Who knew a games controller could wreak such havok. Head over to WiiHaveAProblem and be astounded by the number of TV sets that people have taken out when they’ve been playing with their new Wii and the controller has been thrown out of their hands with such force as to break the strap. Carnage ensues.
What does Nintendo have to say about this situation?
Vispi Bhopti, of Nintendo Australia, said the problem was less to do with quality issues and more related to the way the console was being used.
“Nintendo has done various tests before we launched, but it turns out people are playing with a lot more gusto than we would’ve anticipated,” he said
“At this point, I do want to clarify that Nintendo is introducing a brand new form of entertainment and a brand new form of interacting … it’s not like conventional video games, and … we need to let people be aware of how they should approach it. This will take a little time for some people.”
Bhopti added that over-the-top movements and letting go of the controller places unnecessary strain on the wrist strap, causing it to snap.
Oh. So it’s not Nintendo’s fault, it’s your fault. You’re not playing the right way. You’re playing too hard.
Am I the only one who thinks this is a tremendous cop out and would much rather lay the blame at the feet of whoever designed the testing for this ‘brand new’ product? Isn’t one of the most exciting things about a product like this the fact that people will use it in new and unexpected ways?
I would love to know more about these ‘various tests’ that Nintendo carried out and the context in which they took place.
You see, if they did all their testing in a lab, then there is no way that they would have seen this coming, because users, generally, behave themselves pretty well in a lab. Particularly if you’re videoing them.
Users in their own environments are different animals, so imagine if Nintendo did some contextual research… well, it just seems so obvious in retrospect, doesn’t it.
A Wii, a couple of boisterous guys on a Friday night, and a weak wrist strap.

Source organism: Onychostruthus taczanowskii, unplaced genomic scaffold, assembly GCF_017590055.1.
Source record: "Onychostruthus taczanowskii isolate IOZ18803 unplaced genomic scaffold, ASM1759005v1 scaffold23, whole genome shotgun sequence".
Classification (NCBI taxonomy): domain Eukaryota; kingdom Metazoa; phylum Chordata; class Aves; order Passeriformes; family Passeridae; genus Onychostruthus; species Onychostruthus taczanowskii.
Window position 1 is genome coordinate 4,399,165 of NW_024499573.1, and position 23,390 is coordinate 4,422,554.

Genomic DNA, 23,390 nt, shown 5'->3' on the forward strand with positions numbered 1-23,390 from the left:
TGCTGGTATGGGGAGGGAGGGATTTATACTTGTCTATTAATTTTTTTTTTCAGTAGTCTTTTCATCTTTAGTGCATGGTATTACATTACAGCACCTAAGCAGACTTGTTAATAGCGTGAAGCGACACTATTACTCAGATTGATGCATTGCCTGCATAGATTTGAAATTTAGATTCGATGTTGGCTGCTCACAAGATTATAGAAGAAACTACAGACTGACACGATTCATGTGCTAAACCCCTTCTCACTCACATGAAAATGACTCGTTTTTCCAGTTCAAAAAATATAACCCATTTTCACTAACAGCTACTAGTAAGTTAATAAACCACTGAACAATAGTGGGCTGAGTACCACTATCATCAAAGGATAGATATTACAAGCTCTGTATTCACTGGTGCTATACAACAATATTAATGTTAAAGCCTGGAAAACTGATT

It was never going to end well, was it?
Contextual research. It’s fun to do, and sometimes there’s a really good reason to get out of the lab.
Image credit: WiiHaveAProblem
16 thoughts on “Wii have a problem (but it’s your fault)”
Yeah I bet they didn’t factor alcohol into their testing equation…
Great post! Someone at work just mentioned that one of his sons friends nearly took out the new HDTV… not good.
There is no substitute for the real world.
Carla – great point about the alcohol! Just imagine that consent form! :-)
Have a Wii – feel empathetic towards those who have had problems but think the risk/reward is microsopically small.
Nintendo is going to make a huge some of money – lawyers will salivate – but the good done by a Wii (making a passive device require physical interaction) will help the karma of the company and their executives withstand the negative energy of some local harm.
Look for Wii boxing tournaments at your local bar soon.
I agree, David – it’s just a matter of time before Wii tournaments are the next big thing to do on a Tuesday night at your local. I can just picture it… brilliant!
What I’m finding interesting in that there is a population of very vehement Wii defenders out there who are also taking the Nintendo stance on this (it’s the users who are being dumb and breaking their own TVs, it’s not Nintendo’s fault).
I’ve love to have one to play with myself so that I could make my own judgement.
Does this count as a letter to Santa? :)
Even I am at the whim of supply and demand economics. Couldn’t even swap an elf for one at the moment.
that’s a bummer, but thanks so much for stopping by and letting me know :)
Nintendo are recalling straps and replacing with straps that are twice as strong
(seen on BBC Breakfast this morning)
anyone who hits there self with the wiimote is an idiot
Anyone who blames Nintendo is an idiot.
I feel that a basic inclusion within the Wii accessories pack should be cricket nets. These would allow users to develop their enthusiasm with impunity and protect their IVD. Perhaps they could also develop some coordinating clothing containing kevlar plates and a full face helmet, after all we are now in the era of extreme video sports.
dude…. bottom line: people are going to get hurt. there’s nothing anyone can do about it. people are bound to get hurt no matter what nintendo (or anyone for that matter) does.
also, i have a wii, and everybody who has played it has never gotten hurt. it’s not nintendo, it’s the dumb-ass people. there was one incident, however, where the wii remote hit my TV pretty hard, but that’s because while my idiot friend was passing the remote to the next person, my other idiot friend was looking straight ahead, not paying attention, swung her arm up (wii bowling), and hit my friend’s hand, causing the wiimote to fly across the room and hit the TV. that wouldn’t have happened if he was wearing the strap.
wii is suckish! it has a lot of problems, bad graphics, weak straps,imean!!! loo at the ps3 it is awesome no nothing. #$*%!!!
Why didn’t you put the strap on.I say that it is your fault your eye is like that.Ha ha ha ha!!!
now come on. Put the blame on yourself. They put all kinds of warnings on the system. It blows me away that people can’t take responsibility for their own actions. HOLD ON to the controller.
lmao rookie mistake.
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